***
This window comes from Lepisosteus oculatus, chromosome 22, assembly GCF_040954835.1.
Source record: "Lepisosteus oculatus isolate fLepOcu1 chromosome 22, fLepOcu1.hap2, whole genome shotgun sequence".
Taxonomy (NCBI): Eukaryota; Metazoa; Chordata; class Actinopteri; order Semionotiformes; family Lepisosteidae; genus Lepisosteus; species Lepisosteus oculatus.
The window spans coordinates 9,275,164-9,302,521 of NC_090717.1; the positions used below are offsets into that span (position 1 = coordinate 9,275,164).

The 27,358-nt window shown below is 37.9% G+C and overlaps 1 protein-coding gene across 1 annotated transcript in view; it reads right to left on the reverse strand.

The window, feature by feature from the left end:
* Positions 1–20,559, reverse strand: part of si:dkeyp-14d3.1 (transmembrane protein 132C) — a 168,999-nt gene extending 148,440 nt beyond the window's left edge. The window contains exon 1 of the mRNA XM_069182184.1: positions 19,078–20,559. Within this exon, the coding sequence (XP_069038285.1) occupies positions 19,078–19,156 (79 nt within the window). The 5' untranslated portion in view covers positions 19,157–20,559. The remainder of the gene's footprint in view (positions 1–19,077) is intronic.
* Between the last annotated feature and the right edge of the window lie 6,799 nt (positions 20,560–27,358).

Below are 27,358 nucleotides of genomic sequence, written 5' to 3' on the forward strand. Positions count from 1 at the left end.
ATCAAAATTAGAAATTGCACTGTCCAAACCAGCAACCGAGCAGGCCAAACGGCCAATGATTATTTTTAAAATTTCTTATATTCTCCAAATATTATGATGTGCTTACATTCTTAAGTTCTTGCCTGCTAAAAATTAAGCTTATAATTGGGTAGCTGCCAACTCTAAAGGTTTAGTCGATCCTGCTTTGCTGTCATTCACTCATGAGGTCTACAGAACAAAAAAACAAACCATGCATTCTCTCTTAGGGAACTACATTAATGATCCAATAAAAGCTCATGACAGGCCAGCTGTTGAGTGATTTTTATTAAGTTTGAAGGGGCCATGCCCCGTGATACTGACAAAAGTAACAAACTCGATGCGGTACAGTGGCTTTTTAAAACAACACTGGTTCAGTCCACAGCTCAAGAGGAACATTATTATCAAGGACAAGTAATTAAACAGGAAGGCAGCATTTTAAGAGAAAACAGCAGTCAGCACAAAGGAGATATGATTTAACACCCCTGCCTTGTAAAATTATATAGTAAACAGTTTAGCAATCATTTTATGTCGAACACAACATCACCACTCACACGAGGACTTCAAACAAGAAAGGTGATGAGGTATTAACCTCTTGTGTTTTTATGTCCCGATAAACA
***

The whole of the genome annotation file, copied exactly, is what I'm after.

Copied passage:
This window comes from Lepisosteus oculatus, chromosome 22, assembly GCF_040954835.1.
Source record: "Lepisosteus oculatus isolate fLepOcu1 chromosome 22, fLepOcu1.hap2, whole genome shotgun sequence".
Taxonomy (NCBI): Eukaryota; Metazoa; Chordata; class Actinopteri; order Semionotiformes; family Lepisosteidae; genus Lepisosteus; species Lepisosteus oculatus.
The window spans coordinates 9,275,164-9,302,521 of NC_090717.1; the positions used below are offsets into that span (position 1 = coordinate 9,275,164).

The 27,358-nt window shown below is 37.9% G+C and overlaps 1 protein-coding gene across 1 annotated transcript in view; it reads right to left on the reverse strand.

The window, feature by feature from the left end:
* Positions 1–20,559, reverse strand: part of si:dkeyp-14d3.1 (transmembrane protein 132C) — a 168,999-nt gene extending 148,440 nt beyond the window's left edge. The window contains exon 1 of the mRNA XM_069182184.1: positions 19,078–20,559. Within this exon, the coding sequence (XP_069038285.1) occupies positions 19,078–19,156 (79 nt within the window). The 5' untranslated portion in view covers positions 19,157–20,559. The remainder of the gene's footprint in view (positions 1–19,077) is intronic.
* Between the last annotated feature and the right edge of the window lie 6,799 nt (positions 20,560–27,358).

Below are 27,358 nucleotides of genomic sequence, written 5' to 3' on the forward strand. Positions count from 1 at the left end.
ATCAAAATTAGAAATTGCACTGTCCAAACCAGCAACCGAGCAGGCCAAACGGCCAATGATTATTTTTAAAATTTCTTATATTCTCCAAATATTATGATGTGCTTACATTCTTAAGTTCTTGCCTGCTAAAAATTAAGCTTATAATTGGGTAGCTGCCAACTCTAAAGGTTTAGTCGATCCTGCTTTGCTGTCATTCACTCATGAGGTCTACAGAACAAAAAAACAAACCATGCATTCTCTCTTAGGGAACTACATTAATGATCCAATAAAAGCTCATGACAGGCCAGCTGTTGAGTGATTTTTATTAAGTTTGAAGGGGCCATGCCCCGTGATACTGACAAAAGTAACAAACTCGATGCGGTACAGTGGCTTTTTAAAACAACACTGGTTCAGTCCACAGCTCAAGAGGAACATTATTATCAAGGACAAGTAATTAAACAGGAAGGCAGCATTTTAAGAGAAAACAGCAGTCAGCACAAAGGAGATATGATTTAACACCCCTGCCTTGTAAAATTATATAGTAAACAGTTTAGCAATCATTTTATGTCGAACACAACATCACCACTCACACGAGGACTTCAAACAAGAAAGGTGATGAGGTATTAACCTCTTGTGTTTTTATGTCCCGATAAACA